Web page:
Showing blog posts tagged with Space Exploration
by AMNH on
In December 1957, two months after the launch of the Russian satellite Sputnik 1, the first human-made object to enter space and the catalyst for the space race, the Museum published a memo titled “Calling All Scientists,” which observed how the lone satellite had shifted the public appraisal of scientists. “[P]ress people dashed up to the museum to get the Planetarium staff to help them explain to the public what had happened,” the memo read. “The scientists are now being turned to for guidance.”
by AMNH on
Imagine a mirror as wide as a football field at the South Pole of the Moon. Instead of polished glass, its surface is made of a reflective liquid, which spins in a circle.
Scientists hope to make this vision into a reality one day by using a liquid mirror to build a giant lunar telescope that would allow astronomers to see farther into the universe than ever before. In the Museum’s special exhibition Beyond Planet Earth: The Future of Space Exploration, visitors can see two liquid mirror telescopes: one featured as part of a Moonscape diorama, the other, an interactive model that can be operated with the push of a button.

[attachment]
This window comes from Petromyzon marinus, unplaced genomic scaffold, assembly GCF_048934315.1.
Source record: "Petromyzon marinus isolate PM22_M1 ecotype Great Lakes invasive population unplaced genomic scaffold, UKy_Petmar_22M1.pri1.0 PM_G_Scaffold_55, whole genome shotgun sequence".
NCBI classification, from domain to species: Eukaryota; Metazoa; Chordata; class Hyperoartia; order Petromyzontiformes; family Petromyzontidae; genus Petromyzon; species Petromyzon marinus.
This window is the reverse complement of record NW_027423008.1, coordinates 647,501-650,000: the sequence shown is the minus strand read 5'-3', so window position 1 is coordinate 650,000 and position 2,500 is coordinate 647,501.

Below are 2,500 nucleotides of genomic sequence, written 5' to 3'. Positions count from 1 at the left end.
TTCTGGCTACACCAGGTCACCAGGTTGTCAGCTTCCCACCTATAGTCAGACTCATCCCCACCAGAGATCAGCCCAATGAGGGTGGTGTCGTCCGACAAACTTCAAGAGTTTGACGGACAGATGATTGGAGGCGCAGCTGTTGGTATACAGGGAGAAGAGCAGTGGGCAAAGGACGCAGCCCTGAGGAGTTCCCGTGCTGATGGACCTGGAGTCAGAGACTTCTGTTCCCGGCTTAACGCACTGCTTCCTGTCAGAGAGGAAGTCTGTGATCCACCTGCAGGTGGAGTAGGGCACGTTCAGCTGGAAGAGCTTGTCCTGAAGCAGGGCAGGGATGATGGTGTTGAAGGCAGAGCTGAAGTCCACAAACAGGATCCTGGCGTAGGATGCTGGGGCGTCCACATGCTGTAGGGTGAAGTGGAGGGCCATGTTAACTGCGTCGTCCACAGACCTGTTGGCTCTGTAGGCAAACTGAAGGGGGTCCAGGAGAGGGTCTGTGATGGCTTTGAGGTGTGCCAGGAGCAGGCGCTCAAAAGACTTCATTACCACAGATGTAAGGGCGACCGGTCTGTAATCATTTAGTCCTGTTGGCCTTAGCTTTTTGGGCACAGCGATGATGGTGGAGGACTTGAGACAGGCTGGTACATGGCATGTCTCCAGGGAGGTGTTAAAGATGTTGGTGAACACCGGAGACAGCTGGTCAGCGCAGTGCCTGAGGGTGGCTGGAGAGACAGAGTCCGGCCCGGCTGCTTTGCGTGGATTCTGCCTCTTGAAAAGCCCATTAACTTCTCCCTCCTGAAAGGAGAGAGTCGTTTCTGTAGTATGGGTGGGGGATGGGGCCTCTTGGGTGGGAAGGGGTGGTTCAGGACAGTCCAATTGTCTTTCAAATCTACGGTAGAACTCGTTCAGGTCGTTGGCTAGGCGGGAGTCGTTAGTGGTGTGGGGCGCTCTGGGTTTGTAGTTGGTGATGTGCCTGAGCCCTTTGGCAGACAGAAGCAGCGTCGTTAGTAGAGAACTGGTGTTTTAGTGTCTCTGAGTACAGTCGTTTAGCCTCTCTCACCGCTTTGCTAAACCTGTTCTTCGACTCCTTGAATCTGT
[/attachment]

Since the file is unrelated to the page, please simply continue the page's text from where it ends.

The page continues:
by AMNH on
Below, astrophysicist Michael Shara, who curated the forthcoming exhibition Beyond Planet Earth: The Future of Space Exploration, explains how a lunar elevator would work—and why it might inspire a new sport.
We humans are barely toddlers when it comes to space exploration. Our first baby steps off our home planet 50 years ago took us to low Earth orbit. By 1973, 12 intrepid men had walked on the moon’s surface. Since then we have sent robots to every planet in our solar system. The Hubble Space Telescope has shown us that the ordinary matter we are made of comprises only 4 percent of the mass of the universe. The Kepler orbiting telescope has proved that billions of worlds orbit the stars of our Milky Way galaxy. What will we accomplish in space in the coming centuries, as our steps become surer and bolder?
by AMNH on
After only six months in orbit about Mercury, a NASA spacecraft has collected measurements that have discredited most theories about how our solar system’s innermost planet formed. Data gathered by instruments on MESSENGER reveal that Mercury’s surface has Earth-like levels of potassium and an even higher sulfur abundance, evidence that is at odds with most theories for how the super-dense planet came to be.
Launched in August 2004, MESSENGER stands for MErcury Surface, Space ENvironment, GEochemistry, and Ranging. It entered orbit about Mercury—the first spacecraft to do so—in March of this year.
Some of these new findings, published in a set of seven Sciencepapers available online today, were first predicted in 2003 by Denton Ebel, curator in the Museum’s Department of Earth and Planetary Sciences, and Conel Alexander, a researcher in the Department of Terrestrial Magnetism at the Carnegie Institution of Washington. The two scientists recently published a separate paper highlighting their model in Planetary and Space Science.